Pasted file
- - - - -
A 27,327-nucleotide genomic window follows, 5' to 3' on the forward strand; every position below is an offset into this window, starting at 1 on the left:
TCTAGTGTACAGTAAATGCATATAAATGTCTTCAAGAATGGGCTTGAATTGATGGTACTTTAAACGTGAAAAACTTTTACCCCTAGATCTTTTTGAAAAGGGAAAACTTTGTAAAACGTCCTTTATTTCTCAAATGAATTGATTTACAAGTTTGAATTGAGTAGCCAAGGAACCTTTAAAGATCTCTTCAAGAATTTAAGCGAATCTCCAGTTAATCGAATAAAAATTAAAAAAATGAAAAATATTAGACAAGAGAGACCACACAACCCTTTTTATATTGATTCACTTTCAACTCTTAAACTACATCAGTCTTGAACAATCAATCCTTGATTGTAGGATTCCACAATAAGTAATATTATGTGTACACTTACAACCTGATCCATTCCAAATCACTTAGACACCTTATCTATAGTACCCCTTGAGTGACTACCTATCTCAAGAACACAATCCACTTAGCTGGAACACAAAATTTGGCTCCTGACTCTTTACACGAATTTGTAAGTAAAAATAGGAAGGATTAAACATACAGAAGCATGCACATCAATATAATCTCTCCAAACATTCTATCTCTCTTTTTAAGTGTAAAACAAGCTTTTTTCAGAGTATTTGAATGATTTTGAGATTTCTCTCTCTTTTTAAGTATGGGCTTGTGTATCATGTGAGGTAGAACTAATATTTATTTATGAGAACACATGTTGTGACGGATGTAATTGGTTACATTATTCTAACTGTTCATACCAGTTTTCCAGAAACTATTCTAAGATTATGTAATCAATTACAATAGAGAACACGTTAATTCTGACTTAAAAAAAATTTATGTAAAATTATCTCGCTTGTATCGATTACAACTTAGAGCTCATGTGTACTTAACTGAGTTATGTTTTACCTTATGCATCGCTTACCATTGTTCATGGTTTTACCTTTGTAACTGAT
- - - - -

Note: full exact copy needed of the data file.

A 27,327-nucleotide genomic window follows, 5' to 3' on the forward strand; every position below is an offset into this window, starting at 1 on the left:
TCTAGTGTACAGTAAATGCATATAAATGTCTTCAAGAATGGGCTTGAATTGATGGTACTTTAAACGTGAAAAACTTTTACCCCTAGATCTTTTTGAAAAGGGAAAACTTTGTAAAACGTCCTTTATTTCTCAAATGAATTGATTTACAAGTTTGAATTGAGTAGCCAAGGAACCTTTAAAGATCTCTTCAAGAATTTAAGCGAATCTCCAGTTAATCGAATAAAAATTAAAAAAATGAAAAATATTAGACAAGAGAGACCACACAACCCTTTTTATATTGATTCACTTTCAACTCTTAAACTACATCAGTCTTGAACAATCAATCCTTGATTGTAGGATTCCACAATAAGTAATATTATGTGTACACTTACAACCTGATCCATTCCAAATCACTTAGACACCTTATCTATAGTACCCCTTGAGTGACTACCTATCTCAAGAACACAATCCACTTAGCTGGAACACAAAATTTGGCTCCTGACTCTTTACACGAATTTGTAAGTAAAAATAGGAAGGATTAAACATACAGAAGCATGCACATCAATATAATCTCTCCAAACATTCTATCTCTCTTTTTAAGTGTAAAACAAGCTTTTTTCAGAGTATTTGAATGATTTTGAGATTTCTCTCTCTTTTTAAGTATGGGCTTGTGTATCATGTGAGGTAGAACTAATATTTATTTATGAGAACACATGTTGTGACGGATGTAATTGGTTACATTATTCTAACTGTTCATACCAGTTTTCCAGAAACTATTCTAAGATTATGTAATCAATTACAATAGAGAACACGTTAATTCTGACTTAAAAAAAATTTATGTAAAATTATCTCGCTTGTATCGATTACAACTTAGAGCTCATGTGTACTTAACTGAGTTATGTTTTACCTTATGCATCGCTTACCATTGTTCATGGTTTTACCTTTGTAACTGAT